The Vietnam ConflictAn Academic Information Portal For Education and Research

                                
                   -- Interview: Bill Hunt --
            "How Vietnam Vets Were Treated Upon 
               
Arriving Back In The United States"
                                      
  Here are my thoughts on your theme, "How Vietnam Vets Were Treated Upon
 Arriving Back In The United States."

 First of all, I hope someone has turned you on to "Coming Home," by Bob  
 Green. That is the only book I know that is devoted to your theme. Another book, 
 "Lives After Vietnam: The personal impact of military service", published by 
 Lexington Books, is more social survey research oriented. My guess is, this 
 second one is out of print, but the author, Josefina J. Card is a researcher at the 
 Stanford connected American Institute for Research in Palo Alto.

 Of course, there have been numerous magazine articles devoted to this subject. 
 They all say about the same thing: Vietnam Vets were treated poorly, and spat 
 upon, etc., etc.

 Your theme by title is limited to a short time frame: the homecoming experience.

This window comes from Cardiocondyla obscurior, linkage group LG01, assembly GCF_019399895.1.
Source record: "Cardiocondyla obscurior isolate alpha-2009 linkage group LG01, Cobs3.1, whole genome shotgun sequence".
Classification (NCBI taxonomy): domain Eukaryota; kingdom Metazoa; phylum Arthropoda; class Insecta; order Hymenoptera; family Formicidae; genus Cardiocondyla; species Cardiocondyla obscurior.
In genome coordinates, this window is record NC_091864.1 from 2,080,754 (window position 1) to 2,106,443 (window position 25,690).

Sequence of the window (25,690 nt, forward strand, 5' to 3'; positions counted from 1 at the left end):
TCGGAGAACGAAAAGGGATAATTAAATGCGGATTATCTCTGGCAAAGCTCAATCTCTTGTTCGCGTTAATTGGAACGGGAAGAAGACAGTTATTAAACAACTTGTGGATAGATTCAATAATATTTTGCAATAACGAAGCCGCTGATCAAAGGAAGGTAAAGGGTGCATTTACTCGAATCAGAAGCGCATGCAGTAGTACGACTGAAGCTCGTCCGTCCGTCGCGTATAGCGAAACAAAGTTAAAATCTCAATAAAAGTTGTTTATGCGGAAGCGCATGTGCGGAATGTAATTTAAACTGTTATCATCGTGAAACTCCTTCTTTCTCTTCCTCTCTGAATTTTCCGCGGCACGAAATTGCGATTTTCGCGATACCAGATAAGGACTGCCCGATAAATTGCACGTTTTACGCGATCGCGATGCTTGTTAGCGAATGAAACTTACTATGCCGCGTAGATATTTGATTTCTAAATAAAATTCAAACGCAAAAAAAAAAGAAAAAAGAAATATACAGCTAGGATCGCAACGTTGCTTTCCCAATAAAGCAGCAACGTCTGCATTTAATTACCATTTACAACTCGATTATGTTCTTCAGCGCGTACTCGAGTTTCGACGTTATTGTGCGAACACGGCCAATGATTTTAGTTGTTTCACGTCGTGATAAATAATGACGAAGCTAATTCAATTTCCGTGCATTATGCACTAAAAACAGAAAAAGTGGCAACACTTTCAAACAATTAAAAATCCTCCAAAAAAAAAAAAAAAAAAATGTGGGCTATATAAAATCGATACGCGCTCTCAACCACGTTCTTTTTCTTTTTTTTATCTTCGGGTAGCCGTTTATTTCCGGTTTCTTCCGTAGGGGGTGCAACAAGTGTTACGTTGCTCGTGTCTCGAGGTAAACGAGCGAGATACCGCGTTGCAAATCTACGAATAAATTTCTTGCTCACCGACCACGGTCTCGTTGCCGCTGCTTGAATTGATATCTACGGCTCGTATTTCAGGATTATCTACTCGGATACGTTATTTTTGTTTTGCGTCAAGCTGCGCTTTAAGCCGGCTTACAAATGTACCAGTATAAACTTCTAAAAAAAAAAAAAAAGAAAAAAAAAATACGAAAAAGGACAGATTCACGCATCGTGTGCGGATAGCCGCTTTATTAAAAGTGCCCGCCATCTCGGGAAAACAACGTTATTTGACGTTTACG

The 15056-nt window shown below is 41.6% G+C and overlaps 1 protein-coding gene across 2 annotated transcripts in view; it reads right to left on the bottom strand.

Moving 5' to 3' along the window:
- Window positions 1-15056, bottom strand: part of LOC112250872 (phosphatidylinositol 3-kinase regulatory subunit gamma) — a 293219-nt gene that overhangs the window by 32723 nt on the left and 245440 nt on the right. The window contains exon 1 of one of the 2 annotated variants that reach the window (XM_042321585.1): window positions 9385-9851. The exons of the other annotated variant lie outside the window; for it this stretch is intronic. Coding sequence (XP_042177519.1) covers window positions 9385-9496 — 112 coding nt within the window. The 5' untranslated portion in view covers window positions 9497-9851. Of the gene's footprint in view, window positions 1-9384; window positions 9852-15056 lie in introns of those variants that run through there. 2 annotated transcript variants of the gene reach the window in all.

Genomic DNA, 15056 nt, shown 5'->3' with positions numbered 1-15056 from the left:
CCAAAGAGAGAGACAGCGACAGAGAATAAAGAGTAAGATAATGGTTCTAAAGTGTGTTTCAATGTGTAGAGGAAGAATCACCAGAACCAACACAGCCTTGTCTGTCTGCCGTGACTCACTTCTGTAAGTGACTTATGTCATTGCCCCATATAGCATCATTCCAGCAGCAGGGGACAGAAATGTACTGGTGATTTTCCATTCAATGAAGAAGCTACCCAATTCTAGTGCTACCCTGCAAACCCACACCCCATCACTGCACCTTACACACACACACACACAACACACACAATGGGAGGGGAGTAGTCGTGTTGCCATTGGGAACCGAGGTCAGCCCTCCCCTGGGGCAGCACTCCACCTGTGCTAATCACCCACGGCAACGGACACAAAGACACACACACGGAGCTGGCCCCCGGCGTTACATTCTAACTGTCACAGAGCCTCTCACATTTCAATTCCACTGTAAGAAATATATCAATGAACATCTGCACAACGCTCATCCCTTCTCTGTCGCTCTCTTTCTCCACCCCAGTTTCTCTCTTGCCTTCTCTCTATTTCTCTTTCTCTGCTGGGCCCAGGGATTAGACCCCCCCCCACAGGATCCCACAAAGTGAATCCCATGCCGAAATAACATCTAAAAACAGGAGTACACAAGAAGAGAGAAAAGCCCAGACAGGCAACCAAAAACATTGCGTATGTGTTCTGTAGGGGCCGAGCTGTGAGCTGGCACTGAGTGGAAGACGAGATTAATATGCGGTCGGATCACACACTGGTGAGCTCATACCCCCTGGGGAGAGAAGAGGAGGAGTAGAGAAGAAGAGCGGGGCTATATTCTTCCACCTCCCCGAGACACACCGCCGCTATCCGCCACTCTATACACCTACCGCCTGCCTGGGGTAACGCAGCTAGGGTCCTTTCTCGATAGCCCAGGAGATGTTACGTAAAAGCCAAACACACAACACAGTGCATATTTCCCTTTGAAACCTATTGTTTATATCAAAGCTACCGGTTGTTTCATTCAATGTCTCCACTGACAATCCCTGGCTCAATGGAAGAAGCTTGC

Vets were often met in airports by protestors, and that is the substance of most 
 of the stories that surround this particular post war experience.

 If a vet did not experience protestors at airports, and most did not, then the 
 homecoming story is more limited to how they were treated by family and
 friends and strangers.

 I was met at the airport by my Korean War brother, and I remember being
 silent and bitter after he made an innocent comment. He noted in jest that I was 
 now home and no longer "surrounded by the Viet Cong and all that jazz." It was 
 said in jest, but it sounded as though he was not inclined to believe that the war 
 in Vietnam was a real war, a war were in fact I felt the whole time that I was 
 there that I was indeed surrounded by a hostile force.

 I got on another plane the next morning to be reunited with my wife and her
 family. I'll never forget being re-introduced to my 16-month old daughter, who 
 treated me as a complete stranger. That was really hard. My wife had no real 
 concept of where I had been, even though I had written every day. There was a 
 new stress in our relationship that is hard to describe.

 But more toward your theme, my wife's family barely acknowledged that I had
 ever been gone. Did they know I had just returned from war? If they did, they 
 acted as though it didn't matter.

 In about a week I checked in with the rest of my family, and I swear it was as if 
 I had been down the street buying a loaf of bread. They were very casual about 
 were I had been. I think that my war duty to them was just another military